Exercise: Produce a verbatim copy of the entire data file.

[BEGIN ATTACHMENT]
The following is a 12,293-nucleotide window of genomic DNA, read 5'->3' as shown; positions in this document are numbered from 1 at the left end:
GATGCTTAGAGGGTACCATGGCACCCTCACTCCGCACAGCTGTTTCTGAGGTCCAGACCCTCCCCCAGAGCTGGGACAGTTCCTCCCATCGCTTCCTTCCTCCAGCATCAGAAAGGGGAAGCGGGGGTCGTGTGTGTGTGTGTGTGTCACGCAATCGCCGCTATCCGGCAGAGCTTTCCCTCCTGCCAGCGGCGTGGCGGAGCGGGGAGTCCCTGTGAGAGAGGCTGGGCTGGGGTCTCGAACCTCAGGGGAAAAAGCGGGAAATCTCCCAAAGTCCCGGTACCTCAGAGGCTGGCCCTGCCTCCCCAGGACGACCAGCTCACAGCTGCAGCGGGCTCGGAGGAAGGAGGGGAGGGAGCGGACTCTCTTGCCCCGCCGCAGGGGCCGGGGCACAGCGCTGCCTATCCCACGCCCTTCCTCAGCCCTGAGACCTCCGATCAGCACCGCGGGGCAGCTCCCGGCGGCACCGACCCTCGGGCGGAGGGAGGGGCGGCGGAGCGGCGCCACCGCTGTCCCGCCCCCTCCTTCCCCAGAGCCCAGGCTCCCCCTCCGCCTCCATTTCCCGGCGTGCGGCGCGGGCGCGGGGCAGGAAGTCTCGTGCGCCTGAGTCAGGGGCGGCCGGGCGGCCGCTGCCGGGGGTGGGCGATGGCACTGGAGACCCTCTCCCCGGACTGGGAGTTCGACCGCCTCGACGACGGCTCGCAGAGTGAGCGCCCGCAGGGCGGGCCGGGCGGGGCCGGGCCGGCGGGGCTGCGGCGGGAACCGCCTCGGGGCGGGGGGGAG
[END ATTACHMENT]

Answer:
The following is a 12,293-nucleotide window of genomic DNA, read 5'->3' as shown; positions in this document are numbered from 1 at the left end:
GATGCTTAGAGGGTACCATGGCACCCTCACTCCGCACAGCTGTTTCTGAGGTCCAGACCCTCCCCCAGAGCTGGGACAGTTCCTCCCATCGCTTCCTTCCTCCAGCATCAGAAAGGGGAAGCGGGGGTCGTGTGTGTGTGTGTGTGTCACGCAATCGCCGCTATCCGGCAGAGCTTTCCCTCCTGCCAGCGGCGTGGCGGAGCGGGGAGTCCCTGTGAGAGAGGCTGGGCTGGGGTCTCGAACCTCAGGGGAAAAAGCGGGAAATCTCCCAAAGTCCCGGTACCTCAGAGGCTGGCCCTGCCTCCCCAGGACGACCAGCTCACAGCTGCAGCGGGCTCGGAGGAAGGAGGGGAGGGAGCGGACTCTCTTGCCCCGCCGCAGGGGCCGGGGCACAGCGCTGCCTATCCCACGCCCTTCCTCAGCCCTGAGACCTCCGATCAGCACCGCGGGGCAGCTCCCGGCGGCACCGACCCTCGGGCGGAGGGAGGGGCGGCGGAGCGGCGCCACCGCTGTCCCGCCCCCTCCTTCCCCAGAGCCCAGGCTCCCCCTCCGCCTCCATTTCCCGGCGTGCGGCGCGGGCGCGGGGCAGGAAGTCTCGTGCGCCTGAGTCAGGGGCGGCCGGGCGGCCGCTGCCGGGGGTGGGCGATGGCACTGGAGACCCTCTCCCCGGACTGGGAGTTCGACCGCCTCGACGACGGCTCGCAGAGTGAGCGCCCGCAGGGCGGGCCGGGCGGGGCCGGGCCGGCGGGGCTGCGGCGGGAACCGCCTCGGGGCGGGGGGGAG